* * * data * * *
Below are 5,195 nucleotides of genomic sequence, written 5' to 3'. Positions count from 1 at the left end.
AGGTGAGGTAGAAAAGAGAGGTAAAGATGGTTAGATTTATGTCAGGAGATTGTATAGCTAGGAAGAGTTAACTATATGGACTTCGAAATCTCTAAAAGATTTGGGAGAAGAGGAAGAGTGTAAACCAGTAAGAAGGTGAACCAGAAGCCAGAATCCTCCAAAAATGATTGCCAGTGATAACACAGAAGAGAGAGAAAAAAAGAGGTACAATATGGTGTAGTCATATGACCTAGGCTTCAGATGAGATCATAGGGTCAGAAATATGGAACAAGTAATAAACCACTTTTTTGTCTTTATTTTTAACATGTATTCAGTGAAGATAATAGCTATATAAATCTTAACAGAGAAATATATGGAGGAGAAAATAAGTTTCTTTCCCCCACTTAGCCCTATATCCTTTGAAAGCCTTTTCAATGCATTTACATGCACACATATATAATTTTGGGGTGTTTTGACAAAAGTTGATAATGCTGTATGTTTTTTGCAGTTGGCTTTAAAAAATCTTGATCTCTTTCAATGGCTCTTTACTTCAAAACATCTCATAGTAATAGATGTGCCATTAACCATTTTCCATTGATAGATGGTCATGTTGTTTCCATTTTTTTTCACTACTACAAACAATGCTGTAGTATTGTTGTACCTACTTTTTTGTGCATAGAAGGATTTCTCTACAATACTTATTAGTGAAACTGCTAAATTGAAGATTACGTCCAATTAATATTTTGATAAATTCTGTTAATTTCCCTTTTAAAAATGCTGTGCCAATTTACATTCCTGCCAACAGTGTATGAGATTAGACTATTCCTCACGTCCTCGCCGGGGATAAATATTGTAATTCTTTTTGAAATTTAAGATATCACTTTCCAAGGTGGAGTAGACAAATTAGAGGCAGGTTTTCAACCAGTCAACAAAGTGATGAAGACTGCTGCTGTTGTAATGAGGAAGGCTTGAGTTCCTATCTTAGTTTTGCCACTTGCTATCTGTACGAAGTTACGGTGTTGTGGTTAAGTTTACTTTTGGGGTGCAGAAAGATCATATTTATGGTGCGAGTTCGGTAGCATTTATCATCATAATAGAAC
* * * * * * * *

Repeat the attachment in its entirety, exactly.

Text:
Below are 5,195 nucleotides of genomic sequence, written 5' to 3'. Positions count from 1 at the left end.
AGGTGAGGTAGAAAAGAGAGGTAAAGATGGTTAGATTTATGTCAGGAGATTGTATAGCTAGGAAGAGTTAACTATATGGACTTCGAAATCTCTAAAAGATTTGGGAGAAGAGGAAGAGTGTAAACCAGTAAGAAGGTGAACCAGAAGCCAGAATCCTCCAAAAATGATTGCCAGTGATAACACAGAAGAGAGAGAAAAAAAGAGGTACAATATGGTGTAGTCATATGACCTAGGCTTCAGATGAGATCATAGGGTCAGAAATATGGAACAAGTAATAAACCACTTTTTTGTCTTTATTTTTAACATGTATTCAGTGAAGATAATAGCTATATAAATCTTAACAGAGAAATATATGGAGGAGAAAATAAGTTTCTTTCCCCCACTTAGCCCTATATCCTTTGAAAGCCTTTTCAATGCATTTACATGCACACATATATAATTTTGGGGTGTTTTGACAAAAGTTGATAATGCTGTATGTTTTTTGCAGTTGGCTTTAAAAAATCTTGATCTCTTTCAATGGCTCTTTACTTCAAAACATCTCATAGTAATAGATGTGCCATTAACCATTTTCCATTGATAGATGGTCATGTTGTTTCCATTTTTTTTCACTACTACAAACAATGCTGTAGTATTGTTGTACCTACTTTTTTGTGCATAGAAGGATTTCTCTACAATACTTATTAGTGAAACTGCTAAATTGAAGATTACGTCCAATTAATATTTTGATAAATTCTGTTAATTTCCCTTTTAAAAATGCTGTGCCAATTTACATTCCTGCCAACAGTGTATGAGATTAGACTATTCCTCACGTCCTCGCCGGGGATAAATATTGTAATTCTTTTTGAAATTTAAGATATCACTTTCCAAGGTGGAGTAGACAAATTAGAGGCAGGTTTTCAACCAGTCAACAAAGTGATGAAGACTGCTGCTGTTGTAATGAGGAAGGCTTGAGTTCCTATCTTAGTTTTGCCACTTGCTATCTGTACGAAGTTACGGTGTTGTGGTTAAGTTTACTTTTGGGGTGCAGAAAGATCATATTTATGGTGCGAGTTCGGTAGCATTTATCATCATAATAGAAC